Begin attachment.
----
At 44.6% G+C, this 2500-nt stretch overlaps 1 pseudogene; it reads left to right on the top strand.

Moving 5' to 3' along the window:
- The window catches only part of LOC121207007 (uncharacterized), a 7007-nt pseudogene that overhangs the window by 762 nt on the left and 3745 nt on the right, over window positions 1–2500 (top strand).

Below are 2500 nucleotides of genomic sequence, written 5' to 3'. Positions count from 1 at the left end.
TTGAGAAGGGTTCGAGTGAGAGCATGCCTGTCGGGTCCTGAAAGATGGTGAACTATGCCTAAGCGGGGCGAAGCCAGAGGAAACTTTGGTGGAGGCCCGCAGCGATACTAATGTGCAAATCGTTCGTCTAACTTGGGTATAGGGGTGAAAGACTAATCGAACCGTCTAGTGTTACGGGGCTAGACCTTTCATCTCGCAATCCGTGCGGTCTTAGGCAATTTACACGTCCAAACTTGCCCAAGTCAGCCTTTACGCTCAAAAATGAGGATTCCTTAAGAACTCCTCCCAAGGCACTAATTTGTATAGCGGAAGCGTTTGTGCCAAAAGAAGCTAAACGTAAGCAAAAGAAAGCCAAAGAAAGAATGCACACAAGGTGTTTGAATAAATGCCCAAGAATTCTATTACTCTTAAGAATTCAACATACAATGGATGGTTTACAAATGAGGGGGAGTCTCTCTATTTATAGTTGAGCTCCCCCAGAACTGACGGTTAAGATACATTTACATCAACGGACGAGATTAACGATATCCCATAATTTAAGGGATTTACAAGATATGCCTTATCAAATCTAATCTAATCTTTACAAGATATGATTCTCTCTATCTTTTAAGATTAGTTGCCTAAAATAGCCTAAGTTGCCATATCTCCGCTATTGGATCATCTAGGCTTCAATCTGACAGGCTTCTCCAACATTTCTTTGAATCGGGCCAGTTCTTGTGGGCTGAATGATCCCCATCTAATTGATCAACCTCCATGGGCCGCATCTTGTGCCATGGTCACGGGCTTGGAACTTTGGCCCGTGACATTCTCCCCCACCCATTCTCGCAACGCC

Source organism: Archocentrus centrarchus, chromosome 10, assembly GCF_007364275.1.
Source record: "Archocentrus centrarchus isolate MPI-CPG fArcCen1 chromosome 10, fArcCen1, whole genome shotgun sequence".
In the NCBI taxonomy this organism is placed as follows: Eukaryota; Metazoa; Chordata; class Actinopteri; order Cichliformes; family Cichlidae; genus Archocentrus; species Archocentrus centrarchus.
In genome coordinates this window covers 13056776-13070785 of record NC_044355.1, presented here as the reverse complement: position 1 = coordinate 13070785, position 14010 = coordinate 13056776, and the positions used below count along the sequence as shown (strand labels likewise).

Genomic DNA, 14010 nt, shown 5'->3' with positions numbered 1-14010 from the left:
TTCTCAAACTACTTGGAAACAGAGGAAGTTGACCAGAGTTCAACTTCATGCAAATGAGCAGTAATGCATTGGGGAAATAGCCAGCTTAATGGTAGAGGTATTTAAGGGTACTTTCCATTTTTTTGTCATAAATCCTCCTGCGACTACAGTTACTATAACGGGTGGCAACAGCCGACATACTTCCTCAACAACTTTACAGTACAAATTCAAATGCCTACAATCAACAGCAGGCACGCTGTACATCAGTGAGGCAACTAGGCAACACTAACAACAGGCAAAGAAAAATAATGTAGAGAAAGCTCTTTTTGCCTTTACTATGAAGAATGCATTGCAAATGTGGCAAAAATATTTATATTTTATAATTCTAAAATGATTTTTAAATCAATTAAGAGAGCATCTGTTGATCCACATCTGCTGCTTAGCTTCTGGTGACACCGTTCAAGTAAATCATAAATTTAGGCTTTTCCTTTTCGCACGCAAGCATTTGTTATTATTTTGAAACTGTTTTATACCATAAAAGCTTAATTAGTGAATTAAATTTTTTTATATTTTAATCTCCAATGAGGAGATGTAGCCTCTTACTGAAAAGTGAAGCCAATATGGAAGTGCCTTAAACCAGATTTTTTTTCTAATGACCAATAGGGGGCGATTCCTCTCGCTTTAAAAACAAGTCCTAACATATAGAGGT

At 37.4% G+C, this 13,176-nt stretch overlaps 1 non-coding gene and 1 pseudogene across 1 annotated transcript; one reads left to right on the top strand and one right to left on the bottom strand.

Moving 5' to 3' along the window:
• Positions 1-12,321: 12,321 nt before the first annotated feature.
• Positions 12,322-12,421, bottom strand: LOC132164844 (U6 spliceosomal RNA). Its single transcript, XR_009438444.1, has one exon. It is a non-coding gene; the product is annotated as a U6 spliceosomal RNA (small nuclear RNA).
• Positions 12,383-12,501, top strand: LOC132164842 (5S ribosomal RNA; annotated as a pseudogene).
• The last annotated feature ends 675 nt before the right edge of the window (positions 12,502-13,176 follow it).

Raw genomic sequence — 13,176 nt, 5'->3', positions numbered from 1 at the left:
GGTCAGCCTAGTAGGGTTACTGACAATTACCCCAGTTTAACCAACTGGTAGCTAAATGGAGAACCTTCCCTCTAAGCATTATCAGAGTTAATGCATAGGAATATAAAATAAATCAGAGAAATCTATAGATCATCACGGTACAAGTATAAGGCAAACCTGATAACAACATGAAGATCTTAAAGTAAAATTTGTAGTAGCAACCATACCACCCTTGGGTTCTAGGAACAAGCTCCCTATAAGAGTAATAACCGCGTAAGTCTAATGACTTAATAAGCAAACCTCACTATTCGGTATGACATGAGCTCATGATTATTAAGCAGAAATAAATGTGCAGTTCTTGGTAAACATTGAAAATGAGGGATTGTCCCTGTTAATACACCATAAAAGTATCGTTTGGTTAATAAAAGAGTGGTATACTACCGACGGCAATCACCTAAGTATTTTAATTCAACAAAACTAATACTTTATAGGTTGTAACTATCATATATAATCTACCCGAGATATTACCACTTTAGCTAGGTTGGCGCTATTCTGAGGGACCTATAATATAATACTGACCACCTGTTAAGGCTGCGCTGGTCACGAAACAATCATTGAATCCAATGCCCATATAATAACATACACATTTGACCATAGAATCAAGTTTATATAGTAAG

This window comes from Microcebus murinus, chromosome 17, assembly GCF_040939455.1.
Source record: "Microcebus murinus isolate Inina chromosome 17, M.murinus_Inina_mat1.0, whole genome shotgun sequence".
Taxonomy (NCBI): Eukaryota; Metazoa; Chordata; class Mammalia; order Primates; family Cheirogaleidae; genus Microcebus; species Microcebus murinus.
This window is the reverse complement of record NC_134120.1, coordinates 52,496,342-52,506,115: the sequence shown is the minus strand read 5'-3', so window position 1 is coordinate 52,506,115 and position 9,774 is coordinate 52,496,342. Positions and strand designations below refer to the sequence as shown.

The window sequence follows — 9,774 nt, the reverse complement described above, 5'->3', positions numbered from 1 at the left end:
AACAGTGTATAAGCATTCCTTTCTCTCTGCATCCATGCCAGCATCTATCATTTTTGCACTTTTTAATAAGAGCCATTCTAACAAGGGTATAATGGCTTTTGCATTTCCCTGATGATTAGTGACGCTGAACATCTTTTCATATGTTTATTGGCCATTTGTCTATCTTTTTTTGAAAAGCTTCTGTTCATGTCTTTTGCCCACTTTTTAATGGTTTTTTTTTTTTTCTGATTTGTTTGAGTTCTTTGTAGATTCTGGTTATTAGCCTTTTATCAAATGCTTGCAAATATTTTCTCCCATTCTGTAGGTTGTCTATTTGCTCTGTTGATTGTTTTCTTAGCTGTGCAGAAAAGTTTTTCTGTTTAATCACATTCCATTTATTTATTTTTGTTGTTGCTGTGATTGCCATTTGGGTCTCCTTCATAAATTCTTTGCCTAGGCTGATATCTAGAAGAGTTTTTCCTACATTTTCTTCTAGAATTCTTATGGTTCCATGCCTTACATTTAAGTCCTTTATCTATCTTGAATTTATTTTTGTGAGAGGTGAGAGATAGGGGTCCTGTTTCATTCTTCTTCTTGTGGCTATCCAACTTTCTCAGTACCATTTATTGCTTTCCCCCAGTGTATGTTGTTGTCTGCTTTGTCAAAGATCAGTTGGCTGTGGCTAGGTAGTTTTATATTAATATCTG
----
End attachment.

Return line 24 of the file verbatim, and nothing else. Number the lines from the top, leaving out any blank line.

The window sequence follows — 9,774 nt, the reverse complement described above, 5'->3', positions numbered from 1 at the left end: